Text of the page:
The newlyweds spent a three-day honeymoon at Windsor Castle where they had first met, as The Queen could not afford to take too long away from her office. She called her wedding day as ‘the happiest day of my life!’ and described the wedding night as ‘most gratifying’.
Despite enjoying sex, Victoria hated pregnancy and childbirth, and appeared to suffer with postnatal depression, but her husband was a family-man, the children’s governess thinking him unusually kind and patient. He devised an education for his eldest son, Albert (future Edward VII), and would join in family games, but Victoria certainly didn’t follow suit: she thought their son not handsome, with a “painfully small and narrow head, those immense features and total want of chin.”
It took a while for Albert to settle into his subservient role as husband of a Queen, but eventually found his way, in promoting certain causes and acting as his wife’s secretary following the death of Lord Melbourne in 1848. It wasn’t until 1857, however, that he was given the title of ‘Prince Consort’, the first in British history, but his influence continued as the German tradition of a Christmas Tree was taken up by the Brits.
The couple were devoted to one another, so much so that they have been described as bad parents, being too selfishly interested in one another than their offspring. The relationship was a passionate one and tempers often flared: Victoria hated the way Albert was so moral and would often comment on her conduct, and he wanted her to be more active in governing the country, though he seemed to be a little unaware of the background role played by the Monarch in Britain. The Queen’s tantrums saw him resort to putting notes under his wife’s door to communicate with her.
As Victoria fell pregnant repeatedly, he took over some of her governmental work. She was conflicted, pleased that her husband was assisting and admiring his talents and ability, but she deeply resented being robbed of her powers as queen.
Social welfare causes were of interest to Albert and he persuaded The Queen to look into such legislation and support changing it. He invited Lord Shaftesbury (the driving force behind successive Factory Acts which limited child labour and the length of working days) to Buckingham Palace to discuss the campaign.
Victoria took up various charities, being patron of some 150 institutions.
As President of the African Civilisation Society, the Prince gave a speech in 1840 in favour of abolition of the slave trade. Albert was of the opinion that the Royal Family should set an example to the whole country of decency, hard work and devotion to duty, as well as set a precedent for innovation. Sir Robert Peel described Albert as ‘the most extraordinary young man you will ever have met’.
The arts, science, trade and industry also counted amongst Albert’s interests, for which he headed the Great Exhibition of 1851, to celebrate the great advances of the British industrial age and the expansion of the Empire. Profits from the event established the South Kensington museums complex in London, and he was president of the British Association for the Advancement of Science, and the Sovereign’s husband designed Balmoral Castle, with the gothic becoming fashionable once more.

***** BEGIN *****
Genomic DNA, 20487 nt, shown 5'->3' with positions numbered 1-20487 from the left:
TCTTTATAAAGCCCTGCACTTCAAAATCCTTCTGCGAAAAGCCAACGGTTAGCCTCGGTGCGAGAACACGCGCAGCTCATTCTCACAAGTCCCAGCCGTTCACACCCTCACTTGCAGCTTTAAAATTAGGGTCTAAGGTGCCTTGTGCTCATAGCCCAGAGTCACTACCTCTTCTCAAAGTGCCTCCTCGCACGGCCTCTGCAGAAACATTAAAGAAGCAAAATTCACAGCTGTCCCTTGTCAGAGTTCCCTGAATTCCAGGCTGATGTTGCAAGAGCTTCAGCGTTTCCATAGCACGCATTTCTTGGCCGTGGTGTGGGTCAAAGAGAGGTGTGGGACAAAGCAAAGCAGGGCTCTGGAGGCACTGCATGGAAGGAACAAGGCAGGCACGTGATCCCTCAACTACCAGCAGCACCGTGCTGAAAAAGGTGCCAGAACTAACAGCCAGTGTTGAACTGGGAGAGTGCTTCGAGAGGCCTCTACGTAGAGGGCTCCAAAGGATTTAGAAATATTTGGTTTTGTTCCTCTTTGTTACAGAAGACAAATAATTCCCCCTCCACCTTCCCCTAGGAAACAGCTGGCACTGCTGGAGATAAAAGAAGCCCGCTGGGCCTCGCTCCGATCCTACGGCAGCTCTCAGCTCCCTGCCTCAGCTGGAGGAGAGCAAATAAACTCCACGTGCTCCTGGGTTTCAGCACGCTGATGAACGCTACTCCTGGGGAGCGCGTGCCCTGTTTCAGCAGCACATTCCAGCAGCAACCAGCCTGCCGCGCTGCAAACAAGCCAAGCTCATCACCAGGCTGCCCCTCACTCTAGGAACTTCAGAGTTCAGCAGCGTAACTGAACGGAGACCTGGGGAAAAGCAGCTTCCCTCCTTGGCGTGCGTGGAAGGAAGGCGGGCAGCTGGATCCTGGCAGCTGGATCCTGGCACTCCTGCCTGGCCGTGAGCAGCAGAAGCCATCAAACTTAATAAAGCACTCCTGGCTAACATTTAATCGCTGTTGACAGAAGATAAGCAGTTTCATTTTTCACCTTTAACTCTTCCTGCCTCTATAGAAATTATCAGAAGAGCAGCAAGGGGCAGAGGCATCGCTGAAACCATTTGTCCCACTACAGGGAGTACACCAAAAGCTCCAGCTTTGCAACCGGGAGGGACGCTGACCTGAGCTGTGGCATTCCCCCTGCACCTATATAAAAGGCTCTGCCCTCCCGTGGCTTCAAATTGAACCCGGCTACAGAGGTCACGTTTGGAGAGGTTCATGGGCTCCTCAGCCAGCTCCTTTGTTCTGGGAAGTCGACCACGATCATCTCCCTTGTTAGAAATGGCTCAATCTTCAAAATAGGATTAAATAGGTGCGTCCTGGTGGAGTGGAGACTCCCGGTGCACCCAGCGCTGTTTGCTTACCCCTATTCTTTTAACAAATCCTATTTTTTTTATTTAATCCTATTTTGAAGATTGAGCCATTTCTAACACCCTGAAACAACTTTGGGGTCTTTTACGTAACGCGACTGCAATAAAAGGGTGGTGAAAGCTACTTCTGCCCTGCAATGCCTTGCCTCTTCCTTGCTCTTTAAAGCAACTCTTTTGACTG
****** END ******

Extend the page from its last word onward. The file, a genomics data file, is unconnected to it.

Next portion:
Comparisons have been drawn between the Prince Consort and The Duke of Edinburgh today: neither shrank from making his adopted countrymen and women face up to some of the daunting problems that were confronting them, and both were foreign Royals.
Albert’s death was thought to have been caused by typhoid. The Prince Consort visited his son, Bertie, in Cambridge to chastise him for his fraternising with prostitutes and other immoral behaviour. The pair walked together in the rain for a good while, talking. When Albert returned to Windsor, he became sick, and died three weeks later.
Victoria blamed her son Bertie for Albert’s death, 21 years into their marriage. She could not bear to have her son near her: “I never can or shall look at him without a shudder,” she wrote.
Stoutly in her middle years, her later ones would see her balloon in size. Victoria had always enjoyed overindulgence in almost everything, and this included food. She became controlling of her children, setting up a network of spies and informants to report back on their activities.
Victoria’s devotion to him was clear with the erection of the Albert Memorial in 1872, sitting opposite The Royal Albert Hall of Arts and Sciences, which was built in his name in 1871. At the opening of the hall, The Queen was visibly upset. She only managed to say: “I have to express my great admiration of this beautiful Hall and my earnest wishes for its compete success”; the Prince of Wales had to complete the opening.
Upon her death, she requested that Albert’s dressing gown and a plaster cast of his hand be placed in her coffin alongside her. She also asked for a lock of John Brown’s hair and his picture to be put in her hand – some suspect the Queen and her servant were more than just friendly.
Their family and story would shape a nation for centuries, giving the British people the notion of a goodly Royal Family, involved in charity work and innovation Victoria and Albert had a true love story.